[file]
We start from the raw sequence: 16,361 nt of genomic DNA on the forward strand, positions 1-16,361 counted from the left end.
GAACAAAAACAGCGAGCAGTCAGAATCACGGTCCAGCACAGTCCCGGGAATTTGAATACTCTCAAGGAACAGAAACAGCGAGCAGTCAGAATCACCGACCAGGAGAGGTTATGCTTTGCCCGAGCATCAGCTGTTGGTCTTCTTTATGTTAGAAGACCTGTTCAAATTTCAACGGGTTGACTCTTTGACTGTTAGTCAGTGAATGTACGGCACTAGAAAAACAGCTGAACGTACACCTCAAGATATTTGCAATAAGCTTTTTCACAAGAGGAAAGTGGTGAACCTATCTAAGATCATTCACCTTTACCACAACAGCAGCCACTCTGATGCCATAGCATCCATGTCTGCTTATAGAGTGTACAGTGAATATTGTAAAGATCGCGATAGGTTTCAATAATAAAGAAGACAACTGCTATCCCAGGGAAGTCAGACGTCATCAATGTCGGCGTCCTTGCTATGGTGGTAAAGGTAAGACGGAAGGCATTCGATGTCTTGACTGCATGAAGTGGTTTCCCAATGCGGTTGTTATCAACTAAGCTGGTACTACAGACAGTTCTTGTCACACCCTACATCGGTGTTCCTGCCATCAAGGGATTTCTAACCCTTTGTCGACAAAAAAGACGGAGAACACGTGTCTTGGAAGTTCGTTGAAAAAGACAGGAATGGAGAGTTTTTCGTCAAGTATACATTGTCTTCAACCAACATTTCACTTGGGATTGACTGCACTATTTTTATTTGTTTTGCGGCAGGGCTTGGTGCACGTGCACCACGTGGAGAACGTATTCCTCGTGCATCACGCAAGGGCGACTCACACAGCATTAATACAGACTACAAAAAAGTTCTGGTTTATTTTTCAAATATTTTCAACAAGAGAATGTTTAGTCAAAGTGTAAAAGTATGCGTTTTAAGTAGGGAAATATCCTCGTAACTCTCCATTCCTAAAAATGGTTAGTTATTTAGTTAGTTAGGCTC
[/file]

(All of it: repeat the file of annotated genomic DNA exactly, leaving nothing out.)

We start from the raw sequence: 16,361 nt of genomic DNA on the forward strand, positions 1-16,361 counted from the left end.
GAACAAAAACAGCGAGCAGTCAGAATCACGGTCCAGCACAGTCCCGGGAATTTGAATACTCTCAAGGAACAGAAACAGCGAGCAGTCAGAATCACCGACCAGGAGAGGTTATGCTTTGCCCGAGCATCAGCTGTTGGTCTTCTTTATGTTAGAAGACCTGTTCAAATTTCAACGGGTTGACTCTTTGACTGTTAGTCAGTGAATGTACGGCACTAGAAAAACAGCTGAACGTACACCTCAAGATATTTGCAATAAGCTTTTTCACAAGAGGAAAGTGGTGAACCTATCTAAGATCATTCACCTTTACCACAACAGCAGCCACTCTGATGCCATAGCATCCATGTCTGCTTATAGAGTGTACAGTGAATATTGTAAAGATCGCGATAGGTTTCAATAATAAAGAAGACAACTGCTATCCCAGGGAAGTCAGACGTCATCAATGTCGGCGTCCTTGCTATGGTGGTAAAGGTAAGACGGAAGGCATTCGATGTCTTGACTGCATGAAGTGGTTTCCCAATGCGGTTGTTATCAACTAAGCTGGTACTACAGACAGTTCTTGTCACACCCTACATCGGTGTTCCTGCCATCAAGGGATTTCTAACCCTTTGTCGACAAAAAAGACGGAGAACACGTGTCTTGGAAGTTCGTTGAAAAAGACAGGAATGGAGAGTTTTTCGTCAAGTATACATTGTCTTCAACCAACATTTCACTTGGGATTGACTGCACTATTTTTATTTGTTTTGCGGCAGGGCTTGGTGCACGTGCACCACGTGGAGAACGTATTCCTCGTGCATCACGCAAGGGCGACTCACACAGCATTAATACAGACTACAAAAAAGTTCTGGTTTATTTTTCAAATATTTTCAACAAGAGAATGTTTAGTCAAAGTGTAAAAGTATGCGTTTTAAGTAGGGAAATATCCTCGTAACTCTCCATTCCTAAAAATGGTTAGTTATTTAGTTAGTTAGGCTC